Pankaj Tripathi was in conversation with The Indian Express National Features Editor Devyani Onial and The Indian Express film critic Shubhra Gupta
On his roots
I come from Gopalganj, a district in Bihar, in the very interiors… I just returned from my village a few days ago. In my village, there was a tradition of theatre, which at present is dormant. We used to do theatre right after the Chhath festival, I used to take part in it, too. There I did a couple of plays. My father is a priest, he conducts religious rituals. I remember about 10-12 km from my house there’s a bazaar called Barauli and once there was an inaugural puja for the opening of a cinema hall called Basant Talkies. My father took me along and said, ‘Today’s the inauguration of the cinema hall, so you, too, enter the theatre and watch a film.’ Before that day, I had seen a cinema hall from the outside. I did not know the difference between a cinema hall and a cold storage because the walls of neither were plastered back in the day. The only difference was that colourful film posters and hoardings would be exhibited outside a cinema hall. So, that was the first time when I saw a theatre from the inside. At that time, how would I have known that one day, I’ll become a part of this very industry, and act in films. From my village, I then went to Patna to pursue theatre, and after doing a fair bit of theatre, I realised that acting needs to be learnt. So, back then, there weren’t any facilities, neither was there any Google search or internet, nor did I have money to learn. Then I got to know that the government runs the institution National School of Drama (NSD) in Delhi, and there, acting is taught for free. In fact, people receive money (stipends) to learn acting. But to apply there, one had to clear graduation, and I had dropped out of college. So, I went back and rejoined my graduation course in Hindi literature, while preparing for NSD on the side. Eventually I ended up at NSD, and there I took training in acting using government facilities and with the help of taxpayers’ money. I often say that if I act badly, it will hurt the country, because I have learnt acting with the country’s money. After that, I came to Mumbai in 2004, because it’s very difficult for an actor to survive in Hindi theatre. Hindi theatre and Hindi journalism both are very difficult, though I’m saying it on a programme of an English newspaper!.Even I don’t know how all this has happened, it just happened.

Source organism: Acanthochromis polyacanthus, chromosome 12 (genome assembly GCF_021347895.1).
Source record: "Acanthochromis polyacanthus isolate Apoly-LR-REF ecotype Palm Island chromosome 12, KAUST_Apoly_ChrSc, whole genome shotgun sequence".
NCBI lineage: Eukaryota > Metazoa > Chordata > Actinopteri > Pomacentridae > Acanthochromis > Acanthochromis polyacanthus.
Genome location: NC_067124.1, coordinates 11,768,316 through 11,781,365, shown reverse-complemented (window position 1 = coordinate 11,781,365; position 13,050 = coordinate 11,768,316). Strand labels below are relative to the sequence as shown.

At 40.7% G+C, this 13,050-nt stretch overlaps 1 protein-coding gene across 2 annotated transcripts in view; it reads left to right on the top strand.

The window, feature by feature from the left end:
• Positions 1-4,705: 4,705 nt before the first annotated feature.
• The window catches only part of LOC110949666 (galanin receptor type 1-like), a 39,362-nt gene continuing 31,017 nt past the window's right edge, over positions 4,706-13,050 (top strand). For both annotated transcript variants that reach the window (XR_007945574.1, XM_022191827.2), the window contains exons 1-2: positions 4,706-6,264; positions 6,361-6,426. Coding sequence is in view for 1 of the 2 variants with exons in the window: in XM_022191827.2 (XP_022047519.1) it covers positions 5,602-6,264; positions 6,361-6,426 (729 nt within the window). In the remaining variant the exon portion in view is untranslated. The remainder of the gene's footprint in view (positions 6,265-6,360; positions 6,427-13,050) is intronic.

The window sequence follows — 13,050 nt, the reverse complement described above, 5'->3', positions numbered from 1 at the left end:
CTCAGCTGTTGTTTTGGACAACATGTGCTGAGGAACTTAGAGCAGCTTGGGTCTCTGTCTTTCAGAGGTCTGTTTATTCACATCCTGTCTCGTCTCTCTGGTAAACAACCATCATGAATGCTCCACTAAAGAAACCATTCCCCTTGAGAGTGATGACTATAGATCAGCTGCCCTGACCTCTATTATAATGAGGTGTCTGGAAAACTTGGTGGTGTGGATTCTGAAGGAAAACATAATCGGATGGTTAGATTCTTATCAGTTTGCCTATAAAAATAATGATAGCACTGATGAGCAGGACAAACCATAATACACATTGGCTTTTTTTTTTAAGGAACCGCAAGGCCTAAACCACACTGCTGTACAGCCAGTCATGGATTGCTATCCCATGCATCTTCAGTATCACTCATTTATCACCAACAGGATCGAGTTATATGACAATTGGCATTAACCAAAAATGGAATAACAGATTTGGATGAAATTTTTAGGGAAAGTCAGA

On his journey from television to films